Monday, March 28, 2011

Thoda hai... Thode ki... Zaroorat hai...

It’s a dog’s-life and everyone’s competing in this rat-race to leave others behind to rot and find that cutting edge over them. Avoiding the mouse-traps and fighting the odds till the very end. Look what have we reduced ourselves to?

Whatever happened to the philosophy of “Thoda hai… thode ki… zaroorat hai…”? these days no one seems to be content with little. Everyone wants it big, no matter what! Seems like “big is beautiful” mantra, for whatever reasons applies to everything in life. Right from the obvious ‘thing’ to homes, incomes, TVs, holidays, luxuries, necessities, people, support (mental, physical, financial or otherwise), kid’s report cards, chocolates, and the list goes on… you name it… and we want it to be as big as possible.

Where are we heading with all these biggies? Perhaps to bigger problems? ‘Perhaps’ or ‘For sure’?? You the mature reader decide.

It doesn’t take Mr. Einstein to figure the outcome of 2+2. But then not everyone has to understand the theory of relativity to explore the unknown mysteries of life. Life teaches all that one needs to learn. And the best part is that it comes one day at a time. Hour by hour, minute by minute, every second, every moment at a time. There’s no multitasking in life. Even if you have thousand problems to solve, your brains can think of only one at any given point of time and space (pun intended on Mr. Einstein).  

The other day “Good Will Hunting” was being telecast on some movie channel. An interesting and touching tale. A young whiz-kid hell-bent on becoming a champion of mediocrity in life by choosing not to explore/exploit the exceptional mathematical abilities he’s been gifted. A desperate math professor who discovers this genius but isn’t capable of engaging him at same level to inspire or motivating him out of wasting his extraordinary talents. A psychology professor, with similar past, eventually finding a way to make this genius realize the facts of life. And a bum, hooligan friend who sparks off the final chain of events and shows our hero the right path. A must have in your collection and a good watch.

Such antithesis exists in life all around us. The key is that one strikes a balance. There’s no harm, in having big ambitions, in fact, having lower aims is indeed a crime. But also be prudent enough to appreciate the little things in life which bring joy, happiness and a sense of camaraderie. These little imperfections and hiccups are the ones which we remember fondly long after.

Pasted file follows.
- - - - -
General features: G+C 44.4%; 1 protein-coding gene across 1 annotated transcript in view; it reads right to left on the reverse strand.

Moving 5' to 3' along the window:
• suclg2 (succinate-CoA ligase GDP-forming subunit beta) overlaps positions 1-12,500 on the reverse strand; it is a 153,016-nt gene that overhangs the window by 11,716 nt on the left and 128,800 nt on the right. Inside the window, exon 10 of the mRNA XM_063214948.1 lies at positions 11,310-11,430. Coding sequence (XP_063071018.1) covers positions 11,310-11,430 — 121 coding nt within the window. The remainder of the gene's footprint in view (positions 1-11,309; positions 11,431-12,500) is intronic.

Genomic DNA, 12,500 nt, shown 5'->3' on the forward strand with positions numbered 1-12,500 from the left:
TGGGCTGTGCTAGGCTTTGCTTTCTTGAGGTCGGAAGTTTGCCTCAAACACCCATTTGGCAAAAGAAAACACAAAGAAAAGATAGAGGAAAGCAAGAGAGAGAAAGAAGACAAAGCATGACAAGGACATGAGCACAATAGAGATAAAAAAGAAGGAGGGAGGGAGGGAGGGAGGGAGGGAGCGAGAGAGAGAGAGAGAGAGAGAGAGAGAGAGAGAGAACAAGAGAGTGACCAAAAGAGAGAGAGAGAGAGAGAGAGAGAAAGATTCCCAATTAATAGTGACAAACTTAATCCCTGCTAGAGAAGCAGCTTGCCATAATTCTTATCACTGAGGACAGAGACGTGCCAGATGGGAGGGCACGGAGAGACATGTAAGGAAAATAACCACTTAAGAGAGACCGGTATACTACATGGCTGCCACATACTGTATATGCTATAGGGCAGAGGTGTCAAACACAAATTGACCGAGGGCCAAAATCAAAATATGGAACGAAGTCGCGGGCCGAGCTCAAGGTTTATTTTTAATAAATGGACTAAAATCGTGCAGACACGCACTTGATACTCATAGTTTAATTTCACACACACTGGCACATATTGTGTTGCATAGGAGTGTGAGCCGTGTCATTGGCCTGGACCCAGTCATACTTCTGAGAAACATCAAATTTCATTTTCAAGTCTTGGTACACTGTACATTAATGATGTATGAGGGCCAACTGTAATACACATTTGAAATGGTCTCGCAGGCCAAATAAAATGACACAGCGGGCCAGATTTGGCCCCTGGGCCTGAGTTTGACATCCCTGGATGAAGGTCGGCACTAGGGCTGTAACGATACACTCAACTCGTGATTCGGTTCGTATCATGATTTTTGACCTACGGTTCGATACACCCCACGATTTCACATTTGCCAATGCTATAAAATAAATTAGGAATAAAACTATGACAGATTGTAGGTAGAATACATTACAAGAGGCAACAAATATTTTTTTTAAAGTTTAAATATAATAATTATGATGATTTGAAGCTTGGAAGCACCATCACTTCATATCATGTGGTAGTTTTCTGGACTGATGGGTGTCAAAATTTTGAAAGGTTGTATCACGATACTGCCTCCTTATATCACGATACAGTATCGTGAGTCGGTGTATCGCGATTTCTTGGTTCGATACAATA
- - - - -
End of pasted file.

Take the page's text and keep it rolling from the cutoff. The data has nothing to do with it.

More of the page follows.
History books are filled with examples of great conquerors who realized the essence of life only after it was tragically late. Few honorable ones understood and made the best of time they had. Others rose out of nowhere to reach heights unimaginable. The successful ones were not the ones who did different things. They just did it differently.

On one hand we have the one of the greatest conquerors world has known, Alexander who unfortunately died away from his home. According to a legend, it was his wish that his empty hands should be displayed to public during his funeral so that people derive some wisdom from his example.

Other example, Mahatma Gandhi who lived like a pauper all his life. Killed by one of his own countrymen, a misguided one though. But generations grieved when he left heavenly abode. And till this date we don’t have anyone who can equal his stature.
Forget about these great men. Keep your eyes open and you find examples, both good and bad, all around you.

We don’t want a world full of winners. Nor, does it make sense to have an army of losers. What is needed is people who think that winning isn’t the only thing. And that loosing ,too, is a part of the game. It’s not the size that really matters; it’s just the matter in your brains. How vast and open it is. 

Again an editorial written (November 17, 2008) for newsletter. The title 'Thoda hai… Thode ki… Zaroorat hai…' is actually a song from yesteryear's (Google search here). And it means 'Have little…need a little more'. This one received appreciation from a top boss at my workplace